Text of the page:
Croner-i lockdown

It is hard enough maintaining a PSV O-Licence efficiently in a market governed by strict rules and legislation, yet operators have so much more to deal with on a daily basis. Croner-i Passenger Transport brings together all the information a road passenger transport operator needs to remain compliant.

Croner-i offers advice on maintaining an O-Licence in the UK, employment and driver issues and practical information for coach operations throughout Europe. In this month’s routeone column, it looks at the key points and specific actions on which operators should base their planning for moving out of lockdown.

Advice as the industry starts to move out of lockdown

As new government funding is announced to help protect and increase bus services, the most important task for operators preparing for increased use is to address the risks that coronavirus COVID-19 presents in a transport setting, to both passengers and staff.

Croner-i Passenger Transport contains templates and completed examples of risk assessments for mobile workers and premises-based workers, as well as health and safety and hygiene checklists.

The principles of prevention set out in the Management of Health and Safety at Work Regulations 1999 should be applied, namely:

  • Avoid risks where possible
  • Evaluate the risks that cannot be avoided
  • Combat the risks at source
  • Adapt to technical progress
  • Replace the dangerous with the non-dangerous or the less dangerous
  • Develop a coherent overall prevention policy which covers technology, organisation of work, working conditions, social relationships and the influence of factors relating to the working environment
  • Give collective protective measures priority over individual protective measures
  • Give appropriate instructions to employees.

On the latter point, it would of course be sensible to consult with workers, or their representatives, on any planned changes to working practices. Operators should also examine whether such changes might result in additional, different risks or non-compliance with other requirements (for example, health and safety or equalities legislation).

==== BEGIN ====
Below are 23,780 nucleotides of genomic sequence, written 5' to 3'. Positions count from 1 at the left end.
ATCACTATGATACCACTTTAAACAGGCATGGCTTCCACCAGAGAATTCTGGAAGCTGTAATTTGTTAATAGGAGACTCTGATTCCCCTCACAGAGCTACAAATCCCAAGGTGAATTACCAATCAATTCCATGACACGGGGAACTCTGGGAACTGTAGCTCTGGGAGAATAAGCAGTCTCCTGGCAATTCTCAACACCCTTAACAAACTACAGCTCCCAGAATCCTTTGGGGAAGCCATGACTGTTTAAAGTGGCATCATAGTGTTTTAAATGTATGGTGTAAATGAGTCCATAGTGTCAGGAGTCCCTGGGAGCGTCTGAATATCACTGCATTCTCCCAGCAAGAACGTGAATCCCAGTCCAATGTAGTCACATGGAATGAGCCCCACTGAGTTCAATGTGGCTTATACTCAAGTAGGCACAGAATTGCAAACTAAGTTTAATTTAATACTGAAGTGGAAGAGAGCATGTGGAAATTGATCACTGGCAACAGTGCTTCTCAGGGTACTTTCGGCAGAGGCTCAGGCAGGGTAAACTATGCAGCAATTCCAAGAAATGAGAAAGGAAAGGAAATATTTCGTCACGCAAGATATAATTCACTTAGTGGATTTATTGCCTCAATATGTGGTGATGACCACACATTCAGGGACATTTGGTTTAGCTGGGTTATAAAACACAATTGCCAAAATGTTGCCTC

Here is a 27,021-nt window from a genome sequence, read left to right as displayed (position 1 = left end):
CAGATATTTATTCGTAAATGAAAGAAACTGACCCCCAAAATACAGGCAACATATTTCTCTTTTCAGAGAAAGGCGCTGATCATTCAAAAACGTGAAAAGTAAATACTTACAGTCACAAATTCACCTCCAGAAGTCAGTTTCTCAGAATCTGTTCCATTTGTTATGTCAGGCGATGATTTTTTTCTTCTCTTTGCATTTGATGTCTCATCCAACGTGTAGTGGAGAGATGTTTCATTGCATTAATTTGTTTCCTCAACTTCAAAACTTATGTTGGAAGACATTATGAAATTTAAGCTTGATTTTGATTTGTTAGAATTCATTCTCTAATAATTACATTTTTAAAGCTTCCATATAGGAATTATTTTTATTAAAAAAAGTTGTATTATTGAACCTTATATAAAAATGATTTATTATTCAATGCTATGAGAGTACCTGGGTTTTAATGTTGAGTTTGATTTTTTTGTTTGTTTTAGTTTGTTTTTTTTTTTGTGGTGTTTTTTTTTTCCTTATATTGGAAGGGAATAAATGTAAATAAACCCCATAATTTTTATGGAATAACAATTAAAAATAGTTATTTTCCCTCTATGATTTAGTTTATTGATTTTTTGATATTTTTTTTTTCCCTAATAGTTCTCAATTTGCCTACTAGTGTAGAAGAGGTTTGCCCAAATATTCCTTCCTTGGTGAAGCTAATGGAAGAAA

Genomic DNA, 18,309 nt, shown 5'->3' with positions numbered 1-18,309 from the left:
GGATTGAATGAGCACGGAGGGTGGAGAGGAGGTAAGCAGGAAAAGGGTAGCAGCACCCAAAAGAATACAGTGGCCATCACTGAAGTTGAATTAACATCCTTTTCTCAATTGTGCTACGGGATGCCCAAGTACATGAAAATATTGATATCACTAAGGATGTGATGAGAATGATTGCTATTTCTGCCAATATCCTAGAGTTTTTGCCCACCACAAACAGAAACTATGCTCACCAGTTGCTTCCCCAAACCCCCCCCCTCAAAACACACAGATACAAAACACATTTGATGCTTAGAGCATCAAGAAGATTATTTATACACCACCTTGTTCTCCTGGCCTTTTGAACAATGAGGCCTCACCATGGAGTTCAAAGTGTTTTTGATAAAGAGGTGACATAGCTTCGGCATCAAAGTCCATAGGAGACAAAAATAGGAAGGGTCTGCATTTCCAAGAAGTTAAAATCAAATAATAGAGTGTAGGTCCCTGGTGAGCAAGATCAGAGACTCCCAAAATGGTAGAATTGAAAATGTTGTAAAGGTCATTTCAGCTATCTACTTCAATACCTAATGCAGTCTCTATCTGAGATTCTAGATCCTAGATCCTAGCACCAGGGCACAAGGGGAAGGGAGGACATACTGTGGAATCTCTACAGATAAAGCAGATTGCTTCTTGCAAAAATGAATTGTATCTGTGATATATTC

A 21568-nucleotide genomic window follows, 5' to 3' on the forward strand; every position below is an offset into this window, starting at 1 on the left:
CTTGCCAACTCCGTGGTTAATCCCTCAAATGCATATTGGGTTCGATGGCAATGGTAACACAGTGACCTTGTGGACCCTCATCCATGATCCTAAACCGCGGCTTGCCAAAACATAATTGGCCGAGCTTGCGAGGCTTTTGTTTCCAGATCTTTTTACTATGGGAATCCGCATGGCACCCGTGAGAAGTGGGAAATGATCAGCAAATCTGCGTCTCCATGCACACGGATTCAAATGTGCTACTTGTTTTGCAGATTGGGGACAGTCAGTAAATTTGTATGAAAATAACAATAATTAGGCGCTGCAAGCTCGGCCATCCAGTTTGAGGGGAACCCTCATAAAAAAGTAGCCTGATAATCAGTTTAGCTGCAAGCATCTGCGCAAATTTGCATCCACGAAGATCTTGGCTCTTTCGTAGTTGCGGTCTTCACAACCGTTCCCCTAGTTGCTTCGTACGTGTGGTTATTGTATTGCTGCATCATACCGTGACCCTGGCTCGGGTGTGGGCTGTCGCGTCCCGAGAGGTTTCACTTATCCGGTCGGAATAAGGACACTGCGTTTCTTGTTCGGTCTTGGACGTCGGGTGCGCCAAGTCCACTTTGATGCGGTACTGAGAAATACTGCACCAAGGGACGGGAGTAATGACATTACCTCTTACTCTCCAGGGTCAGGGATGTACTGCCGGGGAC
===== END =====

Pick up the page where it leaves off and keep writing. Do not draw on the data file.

Finally, they must bear in mind that they still have a duty to consider the needs of those with protected characteristics — disabled people, for example, the elderly and pregnant women — and to ensure that they are able to access transport networks.

Protecting the workforce should not be forgotten

Even before considering the impact of increased passenger flows, operators need to plan for the safety of their employees. This will involve consideration of how and when people arrive at and leave the workplace and how their daily tasks are organised. Operators should:

  • Stagger arrival and departure times to reduce crowding on routes to and from the workplace
  • Consider opening further entry points to reduce the possibility of congestion
  • Follow the example of supermarkets and use floor markings and directional signs to reinforce the message about social distancing
  • Provide hand sanitisers at entry points and where possible reduce the need to touch security features such as keypads (perhaps by showing a pass)
  • Consider the introduction of a shift system to keep numbers at work to a minimum
  • Stagger break times and consider using packaged meals to avoid opening canteens
  • Use posters and announcements to emphasise a zero-tolerance approach to abuse of staff
  • Limit use of high-touch items and shared office equipment such as printers and whiteboards
  • Ensure vehicles have enough empty seats to ensure social distancing
  • Take account of workers using alternative forms of transport to get to work by, for example, providing cycle storage areas.

Key to passenger safety: Consider how they use things